2008 Annual Report
1a.Objectives (from AD-416)
Objectives of this research are the development of potato varieties and germplasm with disease and pest resistances, reduced sugar accumulation, reduced need for production inputs, and enhanced nutritional qualities. Targets for resistance breeding are the major diseases and pests affecting potato production in the western United States. Many of these diseases and pests are nationally important, with germplasm and varieties from our program also benefitting potato producers outside the western United States as well.
Objective 1: Develop potato germplasm with beneficial traits and make available to the potato industry, breeders, and geneticists.
Objective 2: Develop enhanced potato varieties that benefit U.S. potato producers and consumers, including russets (fresh market and processing), long whites (processing), round whites (chipping), and specialty (red-skinned and yellow-fleshed), with emphasis on disease and pest resistance, reduced sugar accumulation, reduced need for production inputs, and enhanced nutritional qualities.
Objective 3: Develop marker-assisted selection (MAS) protocols for potato traits, with an emphasis on pathogen and pest resistances.
Objective 4: Characterize foliar and tuber responses of potato varieties to infection by newly identified strains of potato virus Y (PVY), and identify new sources of resistances to these PVY strains useful to potato breeders.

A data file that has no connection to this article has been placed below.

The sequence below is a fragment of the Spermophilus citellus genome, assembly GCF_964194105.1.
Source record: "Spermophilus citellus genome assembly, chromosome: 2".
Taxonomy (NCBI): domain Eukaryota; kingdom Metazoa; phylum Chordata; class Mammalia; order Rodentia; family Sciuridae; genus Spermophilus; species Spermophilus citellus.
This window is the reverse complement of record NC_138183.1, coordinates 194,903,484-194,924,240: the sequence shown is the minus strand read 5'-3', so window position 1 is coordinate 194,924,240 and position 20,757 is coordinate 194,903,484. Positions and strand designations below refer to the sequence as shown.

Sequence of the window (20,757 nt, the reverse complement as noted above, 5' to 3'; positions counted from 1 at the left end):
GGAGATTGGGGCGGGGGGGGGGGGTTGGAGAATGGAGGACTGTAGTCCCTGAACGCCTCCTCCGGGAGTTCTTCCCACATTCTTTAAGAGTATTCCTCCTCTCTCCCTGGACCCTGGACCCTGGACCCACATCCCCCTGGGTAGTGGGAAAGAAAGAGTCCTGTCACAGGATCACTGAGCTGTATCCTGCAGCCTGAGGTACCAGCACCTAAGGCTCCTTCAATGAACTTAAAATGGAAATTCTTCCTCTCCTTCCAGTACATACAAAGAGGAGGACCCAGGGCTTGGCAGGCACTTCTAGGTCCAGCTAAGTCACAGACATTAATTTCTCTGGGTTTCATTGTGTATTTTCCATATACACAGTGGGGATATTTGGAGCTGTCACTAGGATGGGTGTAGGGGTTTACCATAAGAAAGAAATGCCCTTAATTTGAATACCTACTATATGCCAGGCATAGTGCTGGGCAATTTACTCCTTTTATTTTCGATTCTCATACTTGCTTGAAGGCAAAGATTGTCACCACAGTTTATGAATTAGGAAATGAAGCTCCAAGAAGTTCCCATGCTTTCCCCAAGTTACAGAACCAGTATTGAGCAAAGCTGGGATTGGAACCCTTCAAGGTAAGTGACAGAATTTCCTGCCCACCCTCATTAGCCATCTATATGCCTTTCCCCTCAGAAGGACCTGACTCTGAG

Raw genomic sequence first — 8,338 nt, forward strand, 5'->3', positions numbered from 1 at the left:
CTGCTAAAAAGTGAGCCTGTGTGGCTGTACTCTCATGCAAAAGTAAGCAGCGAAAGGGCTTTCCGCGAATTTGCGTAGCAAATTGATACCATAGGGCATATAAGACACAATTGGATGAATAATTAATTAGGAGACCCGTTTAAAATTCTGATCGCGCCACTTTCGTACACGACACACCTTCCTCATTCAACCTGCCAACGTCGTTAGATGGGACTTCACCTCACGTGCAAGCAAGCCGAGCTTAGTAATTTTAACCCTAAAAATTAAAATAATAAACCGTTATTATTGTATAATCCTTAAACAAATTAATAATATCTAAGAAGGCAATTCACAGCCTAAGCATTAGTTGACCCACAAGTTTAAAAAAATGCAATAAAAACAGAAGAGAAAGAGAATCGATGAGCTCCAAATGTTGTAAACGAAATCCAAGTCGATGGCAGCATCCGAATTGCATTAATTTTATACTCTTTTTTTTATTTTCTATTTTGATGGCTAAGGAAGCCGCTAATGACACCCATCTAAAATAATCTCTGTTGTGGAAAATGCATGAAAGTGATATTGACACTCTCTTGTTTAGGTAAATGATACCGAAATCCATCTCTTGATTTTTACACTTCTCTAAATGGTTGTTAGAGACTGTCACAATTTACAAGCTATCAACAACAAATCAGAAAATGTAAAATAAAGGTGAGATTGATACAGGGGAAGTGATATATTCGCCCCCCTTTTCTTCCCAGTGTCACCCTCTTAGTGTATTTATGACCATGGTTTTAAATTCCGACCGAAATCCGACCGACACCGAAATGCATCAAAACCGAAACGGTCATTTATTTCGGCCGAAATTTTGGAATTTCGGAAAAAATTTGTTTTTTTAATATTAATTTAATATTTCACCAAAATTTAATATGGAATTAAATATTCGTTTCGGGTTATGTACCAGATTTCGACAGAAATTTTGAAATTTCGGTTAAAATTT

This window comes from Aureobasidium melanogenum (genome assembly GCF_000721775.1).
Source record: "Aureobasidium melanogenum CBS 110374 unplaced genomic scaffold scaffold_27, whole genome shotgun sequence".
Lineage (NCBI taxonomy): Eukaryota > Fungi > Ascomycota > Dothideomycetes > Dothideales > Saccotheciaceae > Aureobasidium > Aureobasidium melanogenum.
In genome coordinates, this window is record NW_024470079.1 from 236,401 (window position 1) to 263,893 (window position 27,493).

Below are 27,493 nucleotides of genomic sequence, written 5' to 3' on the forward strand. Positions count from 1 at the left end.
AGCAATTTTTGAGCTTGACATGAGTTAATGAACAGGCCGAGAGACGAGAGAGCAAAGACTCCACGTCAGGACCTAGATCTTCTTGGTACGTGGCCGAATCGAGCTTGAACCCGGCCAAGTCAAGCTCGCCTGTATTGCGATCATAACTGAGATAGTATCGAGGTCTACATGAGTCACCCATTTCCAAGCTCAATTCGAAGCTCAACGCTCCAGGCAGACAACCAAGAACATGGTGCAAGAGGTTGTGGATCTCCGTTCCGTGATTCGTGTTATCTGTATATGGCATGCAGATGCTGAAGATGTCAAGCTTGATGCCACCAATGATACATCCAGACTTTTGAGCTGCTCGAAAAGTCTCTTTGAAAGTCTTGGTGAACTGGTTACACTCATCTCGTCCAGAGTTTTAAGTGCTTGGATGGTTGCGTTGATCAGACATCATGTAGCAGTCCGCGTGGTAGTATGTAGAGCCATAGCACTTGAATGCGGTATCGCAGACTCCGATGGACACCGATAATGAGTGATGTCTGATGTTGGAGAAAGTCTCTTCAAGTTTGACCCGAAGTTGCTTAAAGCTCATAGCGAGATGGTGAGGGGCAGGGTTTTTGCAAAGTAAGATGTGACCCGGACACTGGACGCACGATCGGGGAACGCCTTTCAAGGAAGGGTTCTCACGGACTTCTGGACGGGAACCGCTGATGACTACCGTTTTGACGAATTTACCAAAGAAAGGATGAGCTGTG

1b.Approach (from AD-416)
This research, performed under institutional biosafety policies, will benefit the western U.S. potato industry by developing new potato varieties that will maintain the economic viability and competitiveness of this region in an age of expanding global competition. This will be accomplished by producing new potato varieties with improved agronomic characteristics, nutritional qualities, disease/pest resistances, and a reduced need for production inputs such as water and nitrogen. Desired traits will be acquired from wild relatives of the cultivated potato and from germplasm of other potato breeding programs within and outside of the U.S. Identified parental material will be hybridized with potato breeding clones and varieties adapted to the irrigated environments of the western U.S. Progeny of hybridizations will be evaluated, performance data collected, and superior individuals selected and advanced in the program for release as potato varieties with enhanced attributes. Newer technologies, such as marker-assisted selection, will be used to facilitate the development of enhanced potato varieties.
Replacing 5366-21000-023-00D 01/2008
Project 5366-21000-026-00D, “Development of potato varieties and germplasm with improved resistances, production efficiencies, and tuber qualities for the western U.S.”